The Kiwis appear to be going backwards rather than improving over the course of the Four Nations and were lucky to escape with an 18-18 draw against Scotland side today.

Coach David Kidwell's men are a long way off living up to their billing as the world's No 1-ranked team and were made to look ordinary and complacent against the spirited Bravehearts.

Scotland's come-from-behind effort is being hailed as one of the greatest performances in international league while yet another patchy and unconvincing display from New Zealand leaves more questions than answers.

Kiwis captain Jesse Bromwich has had a difficult initiation over the last month and, together with Kidwell, has struggled to inspire the squad.


A one-point first-up win over England had us believing the Kiwis were building into their campaign after last month's limp 26-6 loss to Australia in Perth.

But the six-point margin in last week's 14-8 loss to the Kangaroos flattered the Kiwis and Scotland exposed their frailties by simply playing with greater commitment and intensity.

Desperate goal line defence from New Zealand prevented both England and Australia from scoring more points but, despite their ability to scramble, the Kiwis have looked shoddy and disorganised in much of their play.

Halfback Shaun Johnson has produced moments of brilliance in each game but has yet to put together a complete performance, however, he has been playing behind a pack that has struggled to assert themselves physically for 80 minutes.

The Kiwis rotation of impact forwards have performed solidly in each of the three games so far but playing on heavy fields, with just one referee keeping a smaller 10m than they are accustommed to in the NRL, has nullified much of what the likes of Martin Taupau, Adam Blair and first-choice lock Jason Taumalolo can offer in terms of go-forward and second-phase play.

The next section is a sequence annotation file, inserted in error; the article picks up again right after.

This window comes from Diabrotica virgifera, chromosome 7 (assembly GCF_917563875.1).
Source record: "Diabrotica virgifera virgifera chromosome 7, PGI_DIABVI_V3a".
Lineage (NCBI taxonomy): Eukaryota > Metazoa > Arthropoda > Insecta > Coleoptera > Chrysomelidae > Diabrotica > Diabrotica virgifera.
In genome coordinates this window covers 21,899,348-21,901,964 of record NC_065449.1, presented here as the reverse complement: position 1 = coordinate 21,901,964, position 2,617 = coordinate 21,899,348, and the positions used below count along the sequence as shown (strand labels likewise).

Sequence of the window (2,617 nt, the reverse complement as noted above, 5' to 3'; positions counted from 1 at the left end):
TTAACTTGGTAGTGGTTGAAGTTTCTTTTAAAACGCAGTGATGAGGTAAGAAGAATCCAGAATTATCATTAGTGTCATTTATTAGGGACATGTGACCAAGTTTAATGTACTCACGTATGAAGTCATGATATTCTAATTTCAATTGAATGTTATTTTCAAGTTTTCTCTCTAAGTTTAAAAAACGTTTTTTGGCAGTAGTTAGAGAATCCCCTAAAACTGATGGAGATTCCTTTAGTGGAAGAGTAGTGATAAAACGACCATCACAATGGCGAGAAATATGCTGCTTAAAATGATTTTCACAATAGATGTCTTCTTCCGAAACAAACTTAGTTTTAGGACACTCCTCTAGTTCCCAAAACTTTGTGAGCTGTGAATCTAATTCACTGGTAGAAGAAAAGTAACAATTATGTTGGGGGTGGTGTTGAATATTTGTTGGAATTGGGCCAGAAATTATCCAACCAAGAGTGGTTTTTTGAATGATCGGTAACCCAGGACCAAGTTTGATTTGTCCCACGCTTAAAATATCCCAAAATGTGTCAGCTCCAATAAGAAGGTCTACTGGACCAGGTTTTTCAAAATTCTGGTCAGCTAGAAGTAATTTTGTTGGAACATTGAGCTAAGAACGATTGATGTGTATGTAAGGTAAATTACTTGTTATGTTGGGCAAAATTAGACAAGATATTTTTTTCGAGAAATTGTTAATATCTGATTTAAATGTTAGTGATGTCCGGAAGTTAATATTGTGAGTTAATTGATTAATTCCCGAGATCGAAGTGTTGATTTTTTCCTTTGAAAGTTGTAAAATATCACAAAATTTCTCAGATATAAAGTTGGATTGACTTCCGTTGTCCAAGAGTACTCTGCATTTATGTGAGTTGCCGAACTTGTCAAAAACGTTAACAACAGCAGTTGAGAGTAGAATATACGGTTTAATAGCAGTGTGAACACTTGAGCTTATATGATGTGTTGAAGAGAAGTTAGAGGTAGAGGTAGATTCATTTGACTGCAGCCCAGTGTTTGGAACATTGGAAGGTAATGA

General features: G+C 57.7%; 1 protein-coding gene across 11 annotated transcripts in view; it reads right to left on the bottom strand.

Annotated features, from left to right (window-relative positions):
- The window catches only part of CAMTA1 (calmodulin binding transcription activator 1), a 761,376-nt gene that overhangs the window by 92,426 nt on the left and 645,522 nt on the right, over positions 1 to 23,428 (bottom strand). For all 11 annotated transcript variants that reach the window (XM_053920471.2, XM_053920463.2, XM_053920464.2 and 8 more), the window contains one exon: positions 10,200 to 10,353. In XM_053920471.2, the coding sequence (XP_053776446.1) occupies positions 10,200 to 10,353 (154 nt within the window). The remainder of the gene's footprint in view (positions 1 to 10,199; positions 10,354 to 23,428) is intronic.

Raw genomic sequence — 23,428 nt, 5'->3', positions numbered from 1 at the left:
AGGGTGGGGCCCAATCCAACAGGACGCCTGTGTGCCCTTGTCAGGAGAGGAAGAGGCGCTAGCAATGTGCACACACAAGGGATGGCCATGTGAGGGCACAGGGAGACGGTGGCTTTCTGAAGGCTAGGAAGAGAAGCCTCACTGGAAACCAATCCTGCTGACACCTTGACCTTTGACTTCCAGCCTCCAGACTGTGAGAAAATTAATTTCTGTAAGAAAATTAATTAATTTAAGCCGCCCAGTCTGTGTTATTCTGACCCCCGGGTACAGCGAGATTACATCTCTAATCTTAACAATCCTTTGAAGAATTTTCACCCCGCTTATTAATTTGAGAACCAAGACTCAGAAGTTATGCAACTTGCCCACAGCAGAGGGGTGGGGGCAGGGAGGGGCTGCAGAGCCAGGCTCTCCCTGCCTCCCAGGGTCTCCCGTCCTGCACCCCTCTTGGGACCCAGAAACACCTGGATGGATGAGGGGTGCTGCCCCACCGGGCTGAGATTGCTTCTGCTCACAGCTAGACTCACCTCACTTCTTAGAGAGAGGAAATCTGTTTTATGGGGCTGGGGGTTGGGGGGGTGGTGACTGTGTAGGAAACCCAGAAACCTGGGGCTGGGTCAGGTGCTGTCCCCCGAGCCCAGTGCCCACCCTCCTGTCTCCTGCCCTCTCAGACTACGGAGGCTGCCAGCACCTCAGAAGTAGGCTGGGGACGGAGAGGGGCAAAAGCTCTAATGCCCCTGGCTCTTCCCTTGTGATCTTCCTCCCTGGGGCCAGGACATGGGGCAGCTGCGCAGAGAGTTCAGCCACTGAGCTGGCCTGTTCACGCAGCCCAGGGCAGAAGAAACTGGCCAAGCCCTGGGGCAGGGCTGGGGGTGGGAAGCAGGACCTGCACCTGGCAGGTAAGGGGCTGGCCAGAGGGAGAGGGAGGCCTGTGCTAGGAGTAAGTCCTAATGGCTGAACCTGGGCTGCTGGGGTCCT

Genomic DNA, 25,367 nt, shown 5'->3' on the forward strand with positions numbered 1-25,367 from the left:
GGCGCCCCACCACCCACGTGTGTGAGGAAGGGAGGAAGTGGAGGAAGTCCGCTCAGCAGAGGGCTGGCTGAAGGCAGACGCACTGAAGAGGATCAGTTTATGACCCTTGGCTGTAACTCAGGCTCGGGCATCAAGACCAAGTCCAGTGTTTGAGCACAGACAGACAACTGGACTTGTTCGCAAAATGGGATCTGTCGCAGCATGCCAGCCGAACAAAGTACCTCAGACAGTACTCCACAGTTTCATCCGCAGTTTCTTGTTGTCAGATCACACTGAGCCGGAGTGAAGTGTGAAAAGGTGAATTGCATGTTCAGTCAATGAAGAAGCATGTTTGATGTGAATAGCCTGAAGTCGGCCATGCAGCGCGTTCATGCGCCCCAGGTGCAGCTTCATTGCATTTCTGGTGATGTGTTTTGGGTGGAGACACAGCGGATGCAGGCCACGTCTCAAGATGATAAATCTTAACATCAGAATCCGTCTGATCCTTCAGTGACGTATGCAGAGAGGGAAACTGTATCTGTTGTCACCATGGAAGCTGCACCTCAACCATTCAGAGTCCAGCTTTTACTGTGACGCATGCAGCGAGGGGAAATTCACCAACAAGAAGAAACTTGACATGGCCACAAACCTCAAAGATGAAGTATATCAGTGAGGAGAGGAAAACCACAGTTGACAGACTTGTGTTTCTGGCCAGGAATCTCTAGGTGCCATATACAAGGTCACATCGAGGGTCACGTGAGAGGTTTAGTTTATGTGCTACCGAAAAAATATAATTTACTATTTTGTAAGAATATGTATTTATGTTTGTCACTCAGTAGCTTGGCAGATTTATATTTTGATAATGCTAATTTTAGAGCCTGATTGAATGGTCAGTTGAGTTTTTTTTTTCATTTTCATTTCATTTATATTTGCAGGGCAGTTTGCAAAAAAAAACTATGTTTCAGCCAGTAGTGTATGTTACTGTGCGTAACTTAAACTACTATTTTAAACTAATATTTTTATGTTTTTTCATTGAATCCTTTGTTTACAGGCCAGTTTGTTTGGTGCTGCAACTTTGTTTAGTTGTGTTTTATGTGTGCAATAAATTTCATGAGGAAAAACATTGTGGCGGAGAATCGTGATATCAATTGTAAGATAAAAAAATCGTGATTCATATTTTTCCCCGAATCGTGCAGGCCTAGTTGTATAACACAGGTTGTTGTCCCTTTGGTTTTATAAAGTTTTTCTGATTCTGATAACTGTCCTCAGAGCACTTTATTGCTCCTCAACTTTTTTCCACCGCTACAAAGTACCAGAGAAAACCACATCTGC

Kidwell will surely be ruing his decision to blood four new players and rest some of his big guns with their place in the tournament final now in jeopardy - Australia must beat England on Monday morning (NZT) or the Kiwis will be eliminated.

The new players all performed admirably. David Fusitu'a looked good in crossing for two tries and both Joseph Tapine and James Fisher-Harris did their bit in the middle, while Te Maire Martin was thrust into a difficult situation after Thomas Leuluai was forced from the park with a suspected broken jaw. But it was the Kiwis senior players who failed to step up and lead the way when the going got tough.

Ill-discipline and poor handling put pressure on the Kiwis who were already having trouble dealing with the wet and slippery conditions and Scotland's in-your-face rushing defence.

Composure was sorely lacking at vital times and New Zealand were guilty of committing errors following Fusitu'a's first-half try and Gerard Beale's second-half double which allowed Scotland opportunities to hit back.

The television commentators made mention of the players' poor body language as they emerged from the sheds following halftime, after Kidwell had presumably given them both barrels in the wake of an underwhelming first-half display that saw them clinging to a 6-4 lead.

The end result will have done little to boost their confidence and Kidwell and his players face a nervous wait.

Despite another below-par display, the Kiwis still possess the talent and skill to cause an upset win if they advance to next Monday's final at Anfield but such improvement looks a long way off.